Why doesn’t the city launch an all-out war on the gangs with the state and federal governments? They infest everything now.

Why not try new ideas in the city’s schools? A friend of mine in Kansas City sends her daughters to a fantastic French immersion charter school. She’s the widow of my best friend and we’d all love her to move to Chicago, but there’s nothing even remotely like that school in Chicago’s public system.

Why not take some of that bloated TIF fund and put it towards hiring more cops?

Why raise CTA fares just enough to barely get by but never enough to make the system decent again?

Most importantly, why isn’t the mayor asking why?

It’s time for fresh thought and a complete do-over. Top to bottom. And Daley is far from fresh.

* Related…

* ‘We really lost an absolutely terrific man . . . it’s crime without fear’

* We must stop ‘creating more monsters’: But the most insightful words came from retired Chicago Police Sgt. Thomas Wortham III. Wortham urged government to come up with more money to keep young people involved in positive activities that will steer them away from trouble. “There is a new generation coming up that we need to save. We need funds. We need activities in the community to keep from creating more monsters,” he said.

* ‘A war out here’

* Friends: Slain cop looking forward to retirement

* ‘No one knows the pain’ of slain police officers’ families

* Chicago’s CAPS Chief Says He’s Asked Daley for More Funding

* City: More cops are on the way

* Daley Remembers Bailey, Won’t Commit to More Police

* If you know who did it, you must come forward

posted by Rich Miller
Tuesday, Jul 20, 10 @ 9:51 am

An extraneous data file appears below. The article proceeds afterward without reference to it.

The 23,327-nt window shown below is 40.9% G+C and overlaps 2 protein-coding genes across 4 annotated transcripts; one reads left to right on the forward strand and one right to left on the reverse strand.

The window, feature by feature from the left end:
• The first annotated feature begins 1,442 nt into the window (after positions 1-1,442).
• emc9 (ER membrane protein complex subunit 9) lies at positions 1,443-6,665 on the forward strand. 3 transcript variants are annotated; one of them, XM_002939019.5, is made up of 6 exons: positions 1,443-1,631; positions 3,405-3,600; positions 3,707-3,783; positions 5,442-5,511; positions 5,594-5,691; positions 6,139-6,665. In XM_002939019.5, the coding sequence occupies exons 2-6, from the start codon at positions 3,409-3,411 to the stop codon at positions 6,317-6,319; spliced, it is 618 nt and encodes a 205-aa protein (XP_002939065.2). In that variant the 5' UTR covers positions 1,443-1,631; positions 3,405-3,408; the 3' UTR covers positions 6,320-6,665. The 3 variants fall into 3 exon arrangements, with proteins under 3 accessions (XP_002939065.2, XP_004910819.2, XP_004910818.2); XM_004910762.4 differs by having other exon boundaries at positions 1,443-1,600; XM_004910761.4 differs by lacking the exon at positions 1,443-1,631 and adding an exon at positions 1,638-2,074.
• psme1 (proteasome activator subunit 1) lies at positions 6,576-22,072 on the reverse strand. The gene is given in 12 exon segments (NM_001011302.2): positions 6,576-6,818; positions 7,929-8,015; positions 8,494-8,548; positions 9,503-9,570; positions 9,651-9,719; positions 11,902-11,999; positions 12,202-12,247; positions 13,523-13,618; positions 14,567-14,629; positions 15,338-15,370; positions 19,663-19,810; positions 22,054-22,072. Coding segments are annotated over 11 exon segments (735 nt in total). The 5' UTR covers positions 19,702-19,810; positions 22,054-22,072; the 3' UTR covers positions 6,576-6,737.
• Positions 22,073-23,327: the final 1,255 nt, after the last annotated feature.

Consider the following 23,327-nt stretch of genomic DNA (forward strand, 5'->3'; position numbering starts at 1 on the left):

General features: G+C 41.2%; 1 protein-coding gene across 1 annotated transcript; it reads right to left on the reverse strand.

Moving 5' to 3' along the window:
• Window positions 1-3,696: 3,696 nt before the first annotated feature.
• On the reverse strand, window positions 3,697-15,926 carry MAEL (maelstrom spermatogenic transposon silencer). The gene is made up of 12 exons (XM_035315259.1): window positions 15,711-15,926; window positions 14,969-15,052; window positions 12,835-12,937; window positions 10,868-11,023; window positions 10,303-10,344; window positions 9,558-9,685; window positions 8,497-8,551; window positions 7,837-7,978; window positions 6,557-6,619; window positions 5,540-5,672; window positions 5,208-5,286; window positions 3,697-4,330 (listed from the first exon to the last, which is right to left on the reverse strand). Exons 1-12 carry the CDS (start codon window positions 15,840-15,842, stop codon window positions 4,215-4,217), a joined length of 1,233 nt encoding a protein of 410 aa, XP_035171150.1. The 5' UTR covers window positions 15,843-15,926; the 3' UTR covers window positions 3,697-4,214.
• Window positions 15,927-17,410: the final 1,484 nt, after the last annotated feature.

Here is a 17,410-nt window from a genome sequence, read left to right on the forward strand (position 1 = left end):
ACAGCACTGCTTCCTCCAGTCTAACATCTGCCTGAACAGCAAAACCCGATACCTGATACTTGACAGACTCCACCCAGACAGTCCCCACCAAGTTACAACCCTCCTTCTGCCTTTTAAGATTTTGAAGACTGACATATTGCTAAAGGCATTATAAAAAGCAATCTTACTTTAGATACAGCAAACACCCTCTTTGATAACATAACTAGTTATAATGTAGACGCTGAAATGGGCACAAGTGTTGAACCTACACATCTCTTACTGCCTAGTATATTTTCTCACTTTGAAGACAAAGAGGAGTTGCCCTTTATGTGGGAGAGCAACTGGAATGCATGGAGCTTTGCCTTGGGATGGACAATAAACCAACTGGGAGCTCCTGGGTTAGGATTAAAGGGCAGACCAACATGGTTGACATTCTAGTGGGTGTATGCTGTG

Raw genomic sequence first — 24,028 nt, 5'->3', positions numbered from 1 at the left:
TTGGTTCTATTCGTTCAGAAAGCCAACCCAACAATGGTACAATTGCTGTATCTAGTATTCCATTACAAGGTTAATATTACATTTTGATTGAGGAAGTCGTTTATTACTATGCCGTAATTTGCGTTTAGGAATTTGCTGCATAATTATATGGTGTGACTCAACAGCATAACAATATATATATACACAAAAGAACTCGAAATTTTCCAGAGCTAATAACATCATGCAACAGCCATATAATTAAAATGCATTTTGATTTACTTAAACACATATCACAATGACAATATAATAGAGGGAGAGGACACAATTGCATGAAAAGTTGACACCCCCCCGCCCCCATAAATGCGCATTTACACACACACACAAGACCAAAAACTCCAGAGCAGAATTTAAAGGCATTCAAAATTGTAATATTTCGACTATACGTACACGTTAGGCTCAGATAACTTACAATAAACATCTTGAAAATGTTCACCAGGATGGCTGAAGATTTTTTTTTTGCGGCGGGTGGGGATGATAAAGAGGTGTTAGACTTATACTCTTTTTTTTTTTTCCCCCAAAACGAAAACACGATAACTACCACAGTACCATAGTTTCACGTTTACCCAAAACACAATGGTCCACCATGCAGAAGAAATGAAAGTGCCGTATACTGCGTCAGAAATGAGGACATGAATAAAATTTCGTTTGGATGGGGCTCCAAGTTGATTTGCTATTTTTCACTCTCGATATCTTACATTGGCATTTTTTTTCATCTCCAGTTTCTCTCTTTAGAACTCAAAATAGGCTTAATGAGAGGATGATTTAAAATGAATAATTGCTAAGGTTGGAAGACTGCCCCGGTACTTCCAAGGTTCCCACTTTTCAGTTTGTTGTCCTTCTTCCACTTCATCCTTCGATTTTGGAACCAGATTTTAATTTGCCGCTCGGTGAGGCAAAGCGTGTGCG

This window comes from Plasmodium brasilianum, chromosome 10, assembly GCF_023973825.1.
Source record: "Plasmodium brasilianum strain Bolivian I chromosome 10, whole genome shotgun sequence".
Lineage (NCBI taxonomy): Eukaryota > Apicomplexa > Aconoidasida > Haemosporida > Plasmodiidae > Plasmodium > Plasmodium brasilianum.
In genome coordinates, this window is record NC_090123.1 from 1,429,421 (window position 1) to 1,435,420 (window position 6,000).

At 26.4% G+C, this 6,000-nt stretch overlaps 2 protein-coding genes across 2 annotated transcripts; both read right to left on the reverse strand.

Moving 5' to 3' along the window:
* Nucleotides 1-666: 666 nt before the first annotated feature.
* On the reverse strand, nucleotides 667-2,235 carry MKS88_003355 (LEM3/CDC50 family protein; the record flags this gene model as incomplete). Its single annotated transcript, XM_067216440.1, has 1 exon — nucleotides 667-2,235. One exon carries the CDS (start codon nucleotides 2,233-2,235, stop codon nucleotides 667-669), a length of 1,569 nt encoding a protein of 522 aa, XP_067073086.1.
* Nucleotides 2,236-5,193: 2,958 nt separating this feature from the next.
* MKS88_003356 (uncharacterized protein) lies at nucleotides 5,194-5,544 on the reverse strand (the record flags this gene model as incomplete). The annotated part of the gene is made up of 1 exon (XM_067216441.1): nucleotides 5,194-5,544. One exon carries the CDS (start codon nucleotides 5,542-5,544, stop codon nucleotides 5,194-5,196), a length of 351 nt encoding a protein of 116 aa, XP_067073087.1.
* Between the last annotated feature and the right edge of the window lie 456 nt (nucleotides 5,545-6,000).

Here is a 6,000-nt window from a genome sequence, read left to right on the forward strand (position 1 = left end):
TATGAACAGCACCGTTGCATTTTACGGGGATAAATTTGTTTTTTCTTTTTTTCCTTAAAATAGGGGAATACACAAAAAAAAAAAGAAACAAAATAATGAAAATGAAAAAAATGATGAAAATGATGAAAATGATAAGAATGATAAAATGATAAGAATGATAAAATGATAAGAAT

1. Hoffman for mayor

    Comment by anon Tuesday, Jul 20, 10 @ 9:59 am

  2. “Most importantly, why isn’t the mayor asking why?”

    Fantastic line. In yesterday’s Sun Times, Daley seemed completely unconcerned that people in the Loop were having phones ripped out of their hands. As I noted yesterday, if we are not safe in the Loop, we are not safe anywhere.

    It almost seems like Daley lost the Olympics, and now just does not give a damn.

    Comment by Skeeter Tuesday, Jul 20, 10 @ 10:01 am

  3. Why was Midway remake a disaster? Seriously, I don’t know what that reference is about or at least don’t remember it.

    Comment by Cosmic Charlie Tuesday, Jul 20, 10 @ 10:01 am

  4. I will debate you on a lot of these issues later when I get back to my office but for now my only comment is it looks like your buddy Brendan is gearing up for a run for mayor.

    Comment by Been There Tuesday, Jul 20, 10 @ 10:03 am

  5. Why has the Federal Government failed Chicago? The voters of the city put Daley in office year after year.

    The voters of the state have voted for corrupt politicians for years and years.

    Citizens of Chicago, you have nobody to blame but yourselves.

    Comment by Doug Tuesday, Jul 20, 10 @ 10:05 am

  6. Many Chicago families have been living in war zones for generations. Yes it has spread to neighborhoods like Bucktown and the loop, but why did it need to take that to get all of the attention? We have to give youth an alternative. Boys and Girls clubs, afterschool programs, libraries, park district programs are what we need, not more guns on the street. On top of that police need to spend time in schools getting to know our your people. We need to bring the relationships back.

    Comment by southside irish Tuesday, Jul 20, 10 @ 10:08 am

  7. Chicago has been a failure for alot longer than just the last Daley Term. Should I even bring up right to carry as a possible solution to the violence? Didn’t think so, I can here the shouting down starting already…

    Comment by Living in Oklahoma Tuesday, Jul 20, 10 @ 10:10 am

  8. Great segment on this tragedy on Chicago Tonight last night…it was chilling to hear Daleys new head of community policing who lost his own son to gun violence on the streets of Chicago talk about “a lost generation of violent youth”…the “experts” on the panel had few answers or a remedy…

    Comment by Loop Lady Tuesday, Jul 20, 10 @ 10:10 am

  9. Fantastic blog post Rich. It needed to be said, just this way, looking at the totality of events.

    As you say, the kids still can’t read and write and there’s no choice for parents with kids trapped in the public school monopoly. Why has Daley never pushed for vouchers in Springfield or stood with Sen. Meeks and others in the African-American community to give poor kids a choice?

    Daley’s relationship with the police force is hostile and his unwillingness to use NY-style tactics against crime and gang hot spots is hurting the city.